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The Archaeology of Air Raid Shelters

Air raid shelter, Hendon (Image by kind permission of Nick Catford)

Towards an International Heritage Perspective of Modern Warfare

Inquisitive school-children examining a recently excavated air raid shelter in London

This project grows out of an ongoing programme of excavation and survey of Second World War air raid shelters in London. It aims to draw together historical, archaeological and heritage-focused studies of air raid shelters from all periods in all parts of the world to examine the common themes in the civilian experience of modern warfare.

Air raid shelters are unique physical and social spaces. Their architecture, construction, and means of use are unlike any other structure: they are uncanny, marginal spaces associated with fear, danger and emergency. In wartime air raid shelters have also become the focus for concerns about public health, morale, morality, sexuality, gender and class.

In the art and literature of Second World War Britain the air raid shelter and its inhabitants – frightened, dazed, defiant – feature prominently. Bill Brandt’s photographs of Londoners crowded on the platforms of underground stations are echoed in Henry Moore’s sketches and the novels of Elizabeth Bowen, Graham Greene and others. This image of civilian shelters and shelterers is a thread connecting non-combatants across time and space from First World War London to civil war Barcelona and Second World War Tokyo and Hamburg, and on to Hanoi, Beirut and Baghdad.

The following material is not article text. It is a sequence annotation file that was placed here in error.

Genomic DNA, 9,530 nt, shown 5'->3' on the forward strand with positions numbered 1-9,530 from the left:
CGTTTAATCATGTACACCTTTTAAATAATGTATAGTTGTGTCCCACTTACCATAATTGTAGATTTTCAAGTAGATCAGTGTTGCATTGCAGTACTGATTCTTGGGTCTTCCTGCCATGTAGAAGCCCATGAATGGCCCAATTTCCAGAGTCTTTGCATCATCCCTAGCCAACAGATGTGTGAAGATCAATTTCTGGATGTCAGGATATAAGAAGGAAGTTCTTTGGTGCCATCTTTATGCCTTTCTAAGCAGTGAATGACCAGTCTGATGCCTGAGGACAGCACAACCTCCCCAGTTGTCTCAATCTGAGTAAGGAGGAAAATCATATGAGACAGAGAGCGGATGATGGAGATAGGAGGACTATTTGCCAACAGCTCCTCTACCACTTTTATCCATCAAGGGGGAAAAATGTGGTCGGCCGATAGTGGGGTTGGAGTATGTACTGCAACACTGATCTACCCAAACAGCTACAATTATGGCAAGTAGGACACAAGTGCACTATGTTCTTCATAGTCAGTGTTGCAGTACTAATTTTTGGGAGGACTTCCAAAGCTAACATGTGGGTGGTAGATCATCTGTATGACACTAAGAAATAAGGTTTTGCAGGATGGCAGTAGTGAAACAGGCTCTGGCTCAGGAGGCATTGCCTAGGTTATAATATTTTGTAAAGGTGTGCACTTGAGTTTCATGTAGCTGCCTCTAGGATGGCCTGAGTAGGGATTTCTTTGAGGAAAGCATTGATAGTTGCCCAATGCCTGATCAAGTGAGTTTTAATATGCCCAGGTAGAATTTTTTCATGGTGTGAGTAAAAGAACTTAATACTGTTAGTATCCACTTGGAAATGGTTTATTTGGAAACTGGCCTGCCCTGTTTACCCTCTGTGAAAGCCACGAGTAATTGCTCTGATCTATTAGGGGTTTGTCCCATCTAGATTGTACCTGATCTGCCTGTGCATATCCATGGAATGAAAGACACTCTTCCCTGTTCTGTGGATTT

The heritage of warfare is often highly politically divisive and problematic. This project will use the resilient material heritage of civilians living under the threat of aerial bombardment to highlight its universality and inhumanity that transcends nationalist historical narratives of conflict. The project aims to build on existing collaborations and connections with colleagues in Spain and Germany to create a broader research network leading to a formal research proposal.


Related outputs

  • G. Moshenska. Forthcoming. Unbuilt heritage: conceptualising absence in the historical environment. In S. May, H. Orange and S. Penrose (eds.) The Good, the Bad and the Unbuilt: Handling the Heritage of the 21st Century. Oxford: Archaeopress.
  • G. Moshenska. 2010. Air Raid Shelters: a short history of British air-raid shelters WW1 and WW2. Military Times.
  • G. Moshenska. 2010. Spanish Civil War air-raid shelters in Barcelona. Subterranea 25: 54-6.
  • G. Moshenska. 2009. Resonant materiality and violent remembering: archaeology, memory and bombing. International Journal of Heritage Studies 15(1): 44-56
  • G. Moshenska. 2007. Unearthing an air-raid shelter at Edgware Junior School. London Archaeologist 11(9): 237-40.

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